It is in this improbable context that Salah’s organization, founded in 2014 with OMCT’s help, has documented 90 torture cases, forced disappearances, arbitrary detentions and abuses. It has filed 15 complaints with local courts for torture, detention and extra-judiciary executions. It is working with other partners on how to use international mechanisms to seek redress for victims of torture in the face of an incompetent national judicial system. Society must free itself from passivity and dependence and participate collectively to demand the respect of its rights,” explains Salah.

– By Lori Brumat in Geneva

Source: Libya: Meet Salah: Keeping hope for redress in the absence of a State, amid a civil war / December 5, 2015 / Links / Human rights defenders / OMCT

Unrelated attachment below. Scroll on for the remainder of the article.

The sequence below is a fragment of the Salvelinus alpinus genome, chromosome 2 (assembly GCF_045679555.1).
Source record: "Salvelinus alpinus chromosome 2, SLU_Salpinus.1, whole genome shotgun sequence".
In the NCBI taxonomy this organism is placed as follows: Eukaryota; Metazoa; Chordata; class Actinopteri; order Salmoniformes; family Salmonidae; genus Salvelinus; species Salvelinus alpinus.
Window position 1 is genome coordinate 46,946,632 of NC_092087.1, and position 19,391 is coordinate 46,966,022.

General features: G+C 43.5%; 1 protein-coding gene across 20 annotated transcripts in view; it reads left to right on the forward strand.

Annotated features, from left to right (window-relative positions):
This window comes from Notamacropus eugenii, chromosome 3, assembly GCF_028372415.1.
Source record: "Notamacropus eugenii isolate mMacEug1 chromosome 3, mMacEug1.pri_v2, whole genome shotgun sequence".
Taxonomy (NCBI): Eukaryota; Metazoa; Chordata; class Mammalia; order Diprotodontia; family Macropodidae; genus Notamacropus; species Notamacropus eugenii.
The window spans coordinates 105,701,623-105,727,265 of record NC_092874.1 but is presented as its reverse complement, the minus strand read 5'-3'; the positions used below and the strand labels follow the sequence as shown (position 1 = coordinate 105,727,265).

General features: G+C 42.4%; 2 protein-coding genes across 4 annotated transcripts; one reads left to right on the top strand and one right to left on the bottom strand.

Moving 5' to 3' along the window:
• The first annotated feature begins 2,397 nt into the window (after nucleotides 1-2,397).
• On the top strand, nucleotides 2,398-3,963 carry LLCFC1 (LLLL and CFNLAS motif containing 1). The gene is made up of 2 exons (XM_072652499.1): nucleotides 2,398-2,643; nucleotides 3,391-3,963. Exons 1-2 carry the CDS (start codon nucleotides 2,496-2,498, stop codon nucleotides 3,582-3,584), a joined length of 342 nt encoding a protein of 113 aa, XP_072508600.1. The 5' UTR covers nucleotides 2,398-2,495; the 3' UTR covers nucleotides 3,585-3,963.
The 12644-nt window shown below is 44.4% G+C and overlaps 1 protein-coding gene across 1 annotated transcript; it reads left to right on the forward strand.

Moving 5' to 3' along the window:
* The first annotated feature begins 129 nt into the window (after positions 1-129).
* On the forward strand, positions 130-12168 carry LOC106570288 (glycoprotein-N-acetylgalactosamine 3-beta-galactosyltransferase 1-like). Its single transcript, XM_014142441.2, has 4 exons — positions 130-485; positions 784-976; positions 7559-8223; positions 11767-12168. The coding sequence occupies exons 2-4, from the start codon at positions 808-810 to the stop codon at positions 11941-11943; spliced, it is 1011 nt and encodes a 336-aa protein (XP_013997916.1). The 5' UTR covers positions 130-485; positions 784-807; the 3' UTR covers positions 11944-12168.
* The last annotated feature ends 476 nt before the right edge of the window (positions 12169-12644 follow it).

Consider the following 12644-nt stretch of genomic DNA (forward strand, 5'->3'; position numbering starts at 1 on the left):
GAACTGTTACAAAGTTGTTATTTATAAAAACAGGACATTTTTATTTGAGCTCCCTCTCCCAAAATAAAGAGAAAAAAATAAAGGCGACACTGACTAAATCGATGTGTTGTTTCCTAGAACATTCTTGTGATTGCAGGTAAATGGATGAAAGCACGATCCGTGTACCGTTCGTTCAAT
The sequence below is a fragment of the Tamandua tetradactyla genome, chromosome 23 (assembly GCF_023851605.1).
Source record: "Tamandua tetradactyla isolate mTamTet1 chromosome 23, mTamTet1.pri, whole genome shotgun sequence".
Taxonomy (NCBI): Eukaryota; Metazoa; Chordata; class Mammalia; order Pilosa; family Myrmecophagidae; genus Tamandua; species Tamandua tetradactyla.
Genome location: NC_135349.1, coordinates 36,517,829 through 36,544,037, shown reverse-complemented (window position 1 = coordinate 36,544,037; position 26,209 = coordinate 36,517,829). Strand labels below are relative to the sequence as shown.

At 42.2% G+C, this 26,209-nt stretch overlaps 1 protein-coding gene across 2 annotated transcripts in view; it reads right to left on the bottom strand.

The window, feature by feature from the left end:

Portrait of Stanislav Dmitrievsky prominent Russian human rights defender

January 22, 2013

In the framework of its Sponsorship project ‘Defend the defenders‘, OMCT released in January 2013 a portrait of Stanislav Dmitrievsky, prominent Russian human rights defender and Chairman of the Russian Chechen Friendship Society. Mr. Dmitrievsky, who is sponsored by the Swiss Clown Dimitri, is once again facing judicial harassment. As the court summons him for co-authoring the book “International Tribunal for Chechnya”, it is feared that Stanislav Dmitrievsky will have to face criminal charges if the publication is recognized as “extremist material”. Stanislav Dmitrievsky is sponsored by Swiss clown Dimitri in the framework of the OMCT Project Defend the defenders.